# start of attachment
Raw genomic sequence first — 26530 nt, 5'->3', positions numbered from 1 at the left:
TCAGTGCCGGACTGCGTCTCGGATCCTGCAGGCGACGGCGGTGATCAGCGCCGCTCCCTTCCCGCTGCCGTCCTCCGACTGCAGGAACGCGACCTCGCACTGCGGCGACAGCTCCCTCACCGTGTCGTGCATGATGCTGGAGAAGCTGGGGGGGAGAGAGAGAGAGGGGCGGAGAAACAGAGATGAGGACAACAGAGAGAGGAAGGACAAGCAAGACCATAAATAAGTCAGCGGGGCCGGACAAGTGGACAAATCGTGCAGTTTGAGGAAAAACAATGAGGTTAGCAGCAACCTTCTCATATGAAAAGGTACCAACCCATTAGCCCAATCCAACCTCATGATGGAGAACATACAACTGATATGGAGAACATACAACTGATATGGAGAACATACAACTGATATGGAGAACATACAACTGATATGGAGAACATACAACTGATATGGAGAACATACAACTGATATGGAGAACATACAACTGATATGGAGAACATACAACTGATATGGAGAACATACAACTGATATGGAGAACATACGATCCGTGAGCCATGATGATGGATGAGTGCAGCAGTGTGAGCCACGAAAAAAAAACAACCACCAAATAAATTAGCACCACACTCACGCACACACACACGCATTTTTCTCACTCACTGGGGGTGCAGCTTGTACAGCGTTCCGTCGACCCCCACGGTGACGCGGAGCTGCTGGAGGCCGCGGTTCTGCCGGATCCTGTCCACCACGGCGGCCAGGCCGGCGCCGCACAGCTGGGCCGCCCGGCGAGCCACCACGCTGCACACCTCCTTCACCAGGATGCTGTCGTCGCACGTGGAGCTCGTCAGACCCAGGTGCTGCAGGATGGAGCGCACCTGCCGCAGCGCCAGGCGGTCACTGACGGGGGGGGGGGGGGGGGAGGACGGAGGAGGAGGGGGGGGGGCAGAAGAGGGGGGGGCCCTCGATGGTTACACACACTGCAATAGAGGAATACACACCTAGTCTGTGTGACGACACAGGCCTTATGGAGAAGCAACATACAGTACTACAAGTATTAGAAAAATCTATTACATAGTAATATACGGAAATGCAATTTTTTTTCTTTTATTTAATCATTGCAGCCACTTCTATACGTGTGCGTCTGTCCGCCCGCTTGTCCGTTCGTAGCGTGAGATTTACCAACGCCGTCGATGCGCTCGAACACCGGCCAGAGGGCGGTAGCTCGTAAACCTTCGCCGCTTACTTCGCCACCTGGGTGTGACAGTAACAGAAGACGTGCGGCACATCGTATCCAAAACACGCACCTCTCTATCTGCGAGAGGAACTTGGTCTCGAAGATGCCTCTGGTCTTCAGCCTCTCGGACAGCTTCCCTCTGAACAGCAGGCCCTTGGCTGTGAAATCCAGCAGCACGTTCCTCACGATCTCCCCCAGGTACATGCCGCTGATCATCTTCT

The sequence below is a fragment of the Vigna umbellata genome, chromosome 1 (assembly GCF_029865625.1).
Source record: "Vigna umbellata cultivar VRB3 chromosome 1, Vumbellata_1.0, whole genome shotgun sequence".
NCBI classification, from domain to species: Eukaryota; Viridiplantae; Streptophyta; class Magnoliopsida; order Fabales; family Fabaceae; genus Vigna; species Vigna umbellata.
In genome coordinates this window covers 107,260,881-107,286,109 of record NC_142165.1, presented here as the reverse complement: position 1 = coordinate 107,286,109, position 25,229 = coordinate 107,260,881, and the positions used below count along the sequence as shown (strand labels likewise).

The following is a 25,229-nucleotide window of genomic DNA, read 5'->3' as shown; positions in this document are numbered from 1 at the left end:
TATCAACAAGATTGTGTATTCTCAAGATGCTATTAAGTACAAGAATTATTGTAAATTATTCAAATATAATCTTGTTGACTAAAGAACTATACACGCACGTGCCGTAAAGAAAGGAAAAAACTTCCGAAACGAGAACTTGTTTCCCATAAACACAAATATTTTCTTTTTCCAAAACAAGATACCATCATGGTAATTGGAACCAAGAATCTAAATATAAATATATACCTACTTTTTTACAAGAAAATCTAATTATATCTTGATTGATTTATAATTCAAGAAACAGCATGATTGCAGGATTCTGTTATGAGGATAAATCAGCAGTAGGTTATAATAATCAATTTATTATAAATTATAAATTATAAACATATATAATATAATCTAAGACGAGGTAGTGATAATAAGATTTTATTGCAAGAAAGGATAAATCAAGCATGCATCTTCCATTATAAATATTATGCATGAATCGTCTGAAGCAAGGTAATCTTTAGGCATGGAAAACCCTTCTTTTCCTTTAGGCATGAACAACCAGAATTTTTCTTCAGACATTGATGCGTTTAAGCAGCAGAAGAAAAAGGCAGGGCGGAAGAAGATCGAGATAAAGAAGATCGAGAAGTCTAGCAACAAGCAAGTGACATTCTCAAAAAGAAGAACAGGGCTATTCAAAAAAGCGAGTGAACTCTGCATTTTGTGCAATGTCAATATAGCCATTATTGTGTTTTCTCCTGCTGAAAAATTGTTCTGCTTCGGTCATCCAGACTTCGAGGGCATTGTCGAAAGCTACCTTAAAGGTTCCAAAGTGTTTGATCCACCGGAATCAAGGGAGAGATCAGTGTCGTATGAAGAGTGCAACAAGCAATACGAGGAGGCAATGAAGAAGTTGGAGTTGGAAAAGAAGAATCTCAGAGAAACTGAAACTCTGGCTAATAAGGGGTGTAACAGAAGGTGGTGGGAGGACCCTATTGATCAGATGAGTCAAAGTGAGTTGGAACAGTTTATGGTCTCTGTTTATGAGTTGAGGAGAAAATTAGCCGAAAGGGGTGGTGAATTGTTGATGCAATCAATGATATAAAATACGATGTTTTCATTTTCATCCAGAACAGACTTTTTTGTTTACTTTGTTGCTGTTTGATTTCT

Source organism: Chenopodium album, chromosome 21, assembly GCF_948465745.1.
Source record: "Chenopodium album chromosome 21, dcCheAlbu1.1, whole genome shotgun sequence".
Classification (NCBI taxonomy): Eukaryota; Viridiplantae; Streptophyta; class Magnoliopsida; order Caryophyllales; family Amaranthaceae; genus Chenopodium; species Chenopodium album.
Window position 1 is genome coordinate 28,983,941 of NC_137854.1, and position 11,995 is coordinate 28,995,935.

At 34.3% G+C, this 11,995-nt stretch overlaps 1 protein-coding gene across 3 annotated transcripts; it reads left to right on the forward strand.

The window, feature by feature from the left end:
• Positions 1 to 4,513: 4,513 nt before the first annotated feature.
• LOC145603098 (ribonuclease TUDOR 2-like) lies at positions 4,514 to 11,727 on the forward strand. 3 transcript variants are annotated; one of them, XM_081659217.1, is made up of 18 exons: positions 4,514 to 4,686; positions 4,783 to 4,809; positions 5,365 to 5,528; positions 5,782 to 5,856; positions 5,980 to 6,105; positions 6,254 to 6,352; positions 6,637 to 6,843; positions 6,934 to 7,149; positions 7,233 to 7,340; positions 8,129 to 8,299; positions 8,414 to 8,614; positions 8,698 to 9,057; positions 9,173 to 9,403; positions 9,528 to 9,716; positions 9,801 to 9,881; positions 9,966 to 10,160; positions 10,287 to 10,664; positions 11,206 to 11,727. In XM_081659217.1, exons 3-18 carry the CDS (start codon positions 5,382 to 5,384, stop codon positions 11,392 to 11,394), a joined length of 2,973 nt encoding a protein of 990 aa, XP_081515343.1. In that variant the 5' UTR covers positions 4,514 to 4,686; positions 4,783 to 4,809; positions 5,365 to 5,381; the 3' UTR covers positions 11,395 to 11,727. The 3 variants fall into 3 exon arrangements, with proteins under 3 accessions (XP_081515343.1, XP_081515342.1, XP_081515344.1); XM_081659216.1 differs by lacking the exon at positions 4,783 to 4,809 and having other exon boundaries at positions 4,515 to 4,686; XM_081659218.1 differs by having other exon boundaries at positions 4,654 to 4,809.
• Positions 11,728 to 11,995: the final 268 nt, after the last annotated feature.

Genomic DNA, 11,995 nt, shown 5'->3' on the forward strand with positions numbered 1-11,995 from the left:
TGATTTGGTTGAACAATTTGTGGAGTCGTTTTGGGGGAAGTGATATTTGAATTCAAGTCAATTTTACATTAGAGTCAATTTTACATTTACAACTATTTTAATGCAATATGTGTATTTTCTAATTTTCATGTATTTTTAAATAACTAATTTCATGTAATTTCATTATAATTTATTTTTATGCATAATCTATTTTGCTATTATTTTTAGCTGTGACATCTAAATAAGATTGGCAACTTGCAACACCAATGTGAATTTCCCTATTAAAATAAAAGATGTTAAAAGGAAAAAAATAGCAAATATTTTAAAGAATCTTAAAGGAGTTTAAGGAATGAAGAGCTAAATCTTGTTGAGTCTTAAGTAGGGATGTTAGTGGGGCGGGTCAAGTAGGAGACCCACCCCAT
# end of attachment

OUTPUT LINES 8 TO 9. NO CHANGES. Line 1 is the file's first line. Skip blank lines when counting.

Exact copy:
TATCAACAAGATTGTGTATTCTCAAGATGCTATTAAGTACAAGAATTATTGTAAATTATTCAAATATAATCTTGTTGACTAAAGAACTATACACGCACGTGCCGTAAAGAAAGGAAAAAACTTCCGAAACGAGAACTTGTTTCCCATAAACACAAATATTTTCTTTTTCCAAAACAAGATACCATCATGGTAATTGGAACCAAGAATCTAAATATAAATATATACCTACTTTTTTACAAGAAAATCTAATTATATCTTGATTGATTTATAATTCAAGAAACAGCATGATTGCAGGATTCTGTTATGAGGATAAATCAGCAGTAGGTTATAATAATCAATTTATTATAAATTATAAATTATAAACATATATAATATAATCTAAGACGAGGTAGTGATAATAAGATTTTATTGCAAGAAAGGATAAATCAAGCATGCATCTTCCATTATAAATATTATGCATGAATCGTCTGAAGCAAGGTAATCTTTAGGCATGGAAAACCCTTCTTTTCCTTTAGGCATGAACAACCAGAATTTTTCTTCAGACATTGATGCGTTTAAGCAGCAGAAGAAAAAGGCAGGGCGGAAGAAGATCGAGATAAAGAAGATCGAGAAGTCTAGCAACAAGCAAGTGACATTCTCAAAAAGAAGAACAGGGCTATTCAAAAAAGCGAGTGAACTCTGCATTTTGTGCAATGTCAATATAGCCATTATTGTGTTTTCTCCTGCTGAAAAATTGTTCTGCTTCGGTCATCCAGACTTCGAGGGCATTGTCGAAAGCTACCTTAAAGGTTCCAAAGTGTTTGATCCACCGGAATCAAGGGAGAGATCAGTGTCGTATGAAGAGTGCAACAAGCAATACGAGGAGGCAATGAAGAAGTTGGAGTTGGAAAAGAAGAATCTCAGAGAAACTGAAACTCTGGCTAATAAGGGGTGTAACAGAAGGTGGTGGGAGGACCCTATTGATCAGATGAGTCAAAGTGAGTTGGAACAGTTTATGGTCTCTGTTTATGAGTTGAGGAGAAAATTAGCCGAAAGGGGTGGTGAATTGTTGATGCAATCAATGATATAAAATACGATGTTTTCATTTTCATCCAGAACAGACTTTTTTGTTTACTTTGTTGCTGTTTGATTTCT

Source organism: Chenopodium album, chromosome 21, assembly GCF_948465745.1.